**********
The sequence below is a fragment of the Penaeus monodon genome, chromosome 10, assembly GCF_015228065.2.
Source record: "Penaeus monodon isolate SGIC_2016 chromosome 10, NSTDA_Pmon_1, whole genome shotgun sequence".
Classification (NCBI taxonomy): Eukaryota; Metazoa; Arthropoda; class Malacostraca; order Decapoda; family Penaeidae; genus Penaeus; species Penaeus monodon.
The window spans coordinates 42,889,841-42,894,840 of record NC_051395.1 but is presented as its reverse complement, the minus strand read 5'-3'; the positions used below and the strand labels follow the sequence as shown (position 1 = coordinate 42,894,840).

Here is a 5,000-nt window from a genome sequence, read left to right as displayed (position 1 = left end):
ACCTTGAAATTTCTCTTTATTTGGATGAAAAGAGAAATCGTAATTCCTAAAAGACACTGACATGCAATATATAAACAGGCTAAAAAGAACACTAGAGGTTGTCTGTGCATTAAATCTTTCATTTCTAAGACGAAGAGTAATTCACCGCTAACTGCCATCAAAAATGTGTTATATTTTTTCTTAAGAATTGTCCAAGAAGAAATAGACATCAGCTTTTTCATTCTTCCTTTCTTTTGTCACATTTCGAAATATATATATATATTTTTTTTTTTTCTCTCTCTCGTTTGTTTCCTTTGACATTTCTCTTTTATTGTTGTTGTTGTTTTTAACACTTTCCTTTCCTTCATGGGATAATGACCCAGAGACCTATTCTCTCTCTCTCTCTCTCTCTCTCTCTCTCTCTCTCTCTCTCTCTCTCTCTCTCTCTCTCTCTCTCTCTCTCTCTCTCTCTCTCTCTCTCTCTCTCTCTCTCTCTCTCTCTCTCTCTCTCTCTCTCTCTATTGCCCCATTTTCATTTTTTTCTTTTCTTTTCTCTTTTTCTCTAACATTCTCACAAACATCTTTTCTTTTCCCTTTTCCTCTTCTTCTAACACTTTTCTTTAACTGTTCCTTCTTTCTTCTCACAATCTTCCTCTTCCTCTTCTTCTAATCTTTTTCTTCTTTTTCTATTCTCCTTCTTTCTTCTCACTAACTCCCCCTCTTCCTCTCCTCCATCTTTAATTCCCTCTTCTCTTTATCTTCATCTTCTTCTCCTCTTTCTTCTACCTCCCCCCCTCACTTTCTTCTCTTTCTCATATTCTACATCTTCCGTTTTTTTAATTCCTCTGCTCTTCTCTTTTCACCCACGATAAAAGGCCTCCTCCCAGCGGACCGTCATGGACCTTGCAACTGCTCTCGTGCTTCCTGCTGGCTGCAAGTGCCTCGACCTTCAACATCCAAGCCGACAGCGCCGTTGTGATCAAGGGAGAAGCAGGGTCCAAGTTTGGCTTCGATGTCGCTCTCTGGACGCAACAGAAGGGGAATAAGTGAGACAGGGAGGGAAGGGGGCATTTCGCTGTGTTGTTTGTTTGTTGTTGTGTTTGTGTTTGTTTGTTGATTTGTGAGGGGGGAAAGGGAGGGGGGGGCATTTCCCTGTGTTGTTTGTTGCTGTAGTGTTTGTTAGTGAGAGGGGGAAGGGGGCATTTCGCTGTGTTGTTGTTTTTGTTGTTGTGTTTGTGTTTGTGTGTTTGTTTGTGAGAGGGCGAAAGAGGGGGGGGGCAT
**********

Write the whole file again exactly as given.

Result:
The sequence below is a fragment of the Penaeus monodon genome, chromosome 10, assembly GCF_015228065.2.
Source record: "Penaeus monodon isolate SGIC_2016 chromosome 10, NSTDA_Pmon_1, whole genome shotgun sequence".
Classification (NCBI taxonomy): Eukaryota; Metazoa; Arthropoda; class Malacostraca; order Decapoda; family Penaeidae; genus Penaeus; species Penaeus monodon.
The window spans coordinates 42,889,841-42,894,840 of record NC_051395.1 but is presented as its reverse complement, the minus strand read 5'-3'; the positions used below and the strand labels follow the sequence as shown (position 1 = coordinate 42,894,840).

Here is a 5,000-nt window from a genome sequence, read left to right as displayed (position 1 = left end):
ACCTTGAAATTTCTCTTTATTTGGATGAAAAGAGAAATCGTAATTCCTAAAAGACACTGACATGCAATATATAAACAGGCTAAAAAGAACACTAGAGGTTGTCTGTGCATTAAATCTTTCATTTCTAAGACGAAGAGTAATTCACCGCTAACTGCCATCAAAAATGTGTTATATTTTTTCTTAAGAATTGTCCAAGAAGAAATAGACATCAGCTTTTTCATTCTTCCTTTCTTTTGTCACATTTCGAAATATATATATATATTTTTTTTTTTTCTCTCTCTCGTTTGTTTCCTTTGACATTTCTCTTTTATTGTTGTTGTTGTTTTTAACACTTTCCTTTCCTTCATGGGATAATGACCCAGAGACCTATTCTCTCTCTCTCTCTCTCTCTCTCTCTCTCTCTCTCTCTCTCTCTCTCTCTCTCTCTCTCTCTCTCTCTCTCTCTCTCTCTCTCTCTCTCTCTCTCTCTCTCTCTCTCTCTCTCTCTCTCTCTCTCTCTATTGCCCCATTTTCATTTTTTTCTTTTCTTTTCTCTTTTTCTCTAACATTCTCACAAACATCTTTTCTTTTCCCTTTTCCTCTTCTTCTAACACTTTTCTTTAACTGTTCCTTCTTTCTTCTCACAATCTTCCTCTTCCTCTTCTTCTAATCTTTTTCTTCTTTTTCTATTCTCCTTCTTTCTTCTCACTAACTCCCCCTCTTCCTCTCCTCCATCTTTAATTCCCTCTTCTCTTTATCTTCATCTTCTTCTCCTCTTTCTTCTACCTCCCCCCCTCACTTTCTTCTCTTTCTCATATTCTACATCTTCCGTTTTTTTAATTCCTCTGCTCTTCTCTTTTCACCCACGATAAAAGGCCTCCTCCCAGCGGACCGTCATGGACCTTGCAACTGCTCTCGTGCTTCCTGCTGGCTGCAAGTGCCTCGACCTTCAACATCCAAGCCGACAGCGCCGTTGTGATCAAGGGAGAAGCAGGGTCCAAGTTTGGCTTCGATGTCGCTCTCTGGACGCAACAGAAGGGGAATAAGTGAGACAGGGAGGGAAGGGGGCATTTCGCTGTGTTGTTTGTTTGTTGTTGTGTTTGTGTTTGTTTGTTGATTTGTGAGGGGGGAAAGGGAGGGGGGGGCATTTCCCTGTGTTGTTTGTTGCTGTAGTGTTTGTTAGTGAGAGGGGGAAGGGGGCATTTCGCTGTGTTGTTGTTTTTGTTGTTGTGTTTGTGTTTGTGTGTTTGTTTGTGAGAGGGCGAAAGAGGGGGGGGGCAT